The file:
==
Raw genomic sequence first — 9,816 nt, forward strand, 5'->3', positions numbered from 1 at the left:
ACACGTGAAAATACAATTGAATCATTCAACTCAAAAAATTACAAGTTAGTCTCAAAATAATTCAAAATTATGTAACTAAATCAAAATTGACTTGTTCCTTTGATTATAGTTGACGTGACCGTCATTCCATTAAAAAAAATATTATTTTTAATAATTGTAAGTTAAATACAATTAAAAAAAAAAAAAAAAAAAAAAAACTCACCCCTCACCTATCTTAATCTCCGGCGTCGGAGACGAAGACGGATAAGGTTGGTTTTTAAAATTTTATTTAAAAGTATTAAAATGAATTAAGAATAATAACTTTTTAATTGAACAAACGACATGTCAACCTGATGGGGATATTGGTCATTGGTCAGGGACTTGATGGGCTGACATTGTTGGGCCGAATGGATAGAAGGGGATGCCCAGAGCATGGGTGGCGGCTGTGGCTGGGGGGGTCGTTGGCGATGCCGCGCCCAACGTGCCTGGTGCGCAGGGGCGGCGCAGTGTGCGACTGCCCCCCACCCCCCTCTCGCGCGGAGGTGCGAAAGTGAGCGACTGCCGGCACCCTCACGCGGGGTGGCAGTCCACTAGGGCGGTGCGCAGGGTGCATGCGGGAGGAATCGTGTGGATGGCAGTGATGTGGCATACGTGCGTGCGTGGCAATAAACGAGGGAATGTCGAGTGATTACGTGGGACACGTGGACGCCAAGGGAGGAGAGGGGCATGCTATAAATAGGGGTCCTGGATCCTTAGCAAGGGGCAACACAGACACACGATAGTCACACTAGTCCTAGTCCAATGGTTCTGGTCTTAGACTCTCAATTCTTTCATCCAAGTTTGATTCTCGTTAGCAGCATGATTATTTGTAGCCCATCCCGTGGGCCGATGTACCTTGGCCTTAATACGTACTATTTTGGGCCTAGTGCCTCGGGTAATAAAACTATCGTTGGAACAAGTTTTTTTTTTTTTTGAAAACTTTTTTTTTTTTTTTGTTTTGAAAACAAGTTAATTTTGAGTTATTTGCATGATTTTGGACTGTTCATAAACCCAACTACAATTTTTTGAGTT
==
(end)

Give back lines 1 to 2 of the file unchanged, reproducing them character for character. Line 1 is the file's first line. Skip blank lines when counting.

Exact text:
Raw genomic sequence first — 9,816 nt, forward strand, 5'->3', positions numbered from 1 at the left:
ACACGTGAAAATACAATTGAATCATTCAACTCAAAAAATTACAAGTTAGTCTCAAAATAATTCAAAATTATGTAACTAAATCAAAATTGACTTGTTCCTTTGATTATAGTTGACGTGACCGTCATTCCATTAAAAAAAATATTATTTTTAATAATTGTAAGTTAAATACAATTAAAAAAAAAAAAAAAAAAAAAAAACTCACCCCTCACCTATCTTAATCTCCGGCGTCGGAGACGAAGACGGATAAGGTTGGTTTTTAAAATTTTATTTAAAAGTATTAAAATGAATTAAGAATAATAACTTTTTAATTGAACAAACGACATGTCAACCTGATGGGGATATTGGTCATTGGTCAGGGACTTGATGGGCTGACATTGTTGGGCCGAATGGATAGAAGGGGATGCCCAGAGCATGGGTGGCGGCTGTGGCTGGGGGGGTCGTTGGCGATGCCGCGCCCAACGTGCCTGGTGCGCAGGGGCGGCGCAGTGTGCGACTGCCCCCCACCCCCCTCTCGCGCGGAGGTGCGAAAGTGAGCGACTGCCGGCACCCTCACGCGGGGTGGCAGTCCACTAGGGCGGTGCGCAGGGTGCATGCGGGAGGAATCGTGTGGATGGCAGTGATGTGGCATACGTGCGTGCGTGGCAATAAACGAGGGAATGTCGAGTGATTACGTGGGACACGTGGACGCCAAGGGAGGAGAGGGGCATGCTATAAATAGGGGTCCTGGATCCTTAGCAAGGGGCAACACAGACACACGATAGTCACACTAGTCCTAGTCCAATGGTTCTGGTCTTAGACTCTCAATTCTTTCATCCAAGTTTGATTCTCGTTAGCAGCATGATTATTTGTAGCCCATCCCGTGGGCCGATGTACCTTGGCCTTAATACGTACTATTTTGGGCCTAGTGCCTCGGGTAATAAAACTATCGTTGGAACAAGTTTTTTTTTTTTTTGAAAACTTTTTTTTTTTTTTTGTTTTGAAAACAAGTTAATTTTGAGTTATTTGCATGATTTTGGACTGTTCATAAACCCAACTACAATTTTTTGAGTT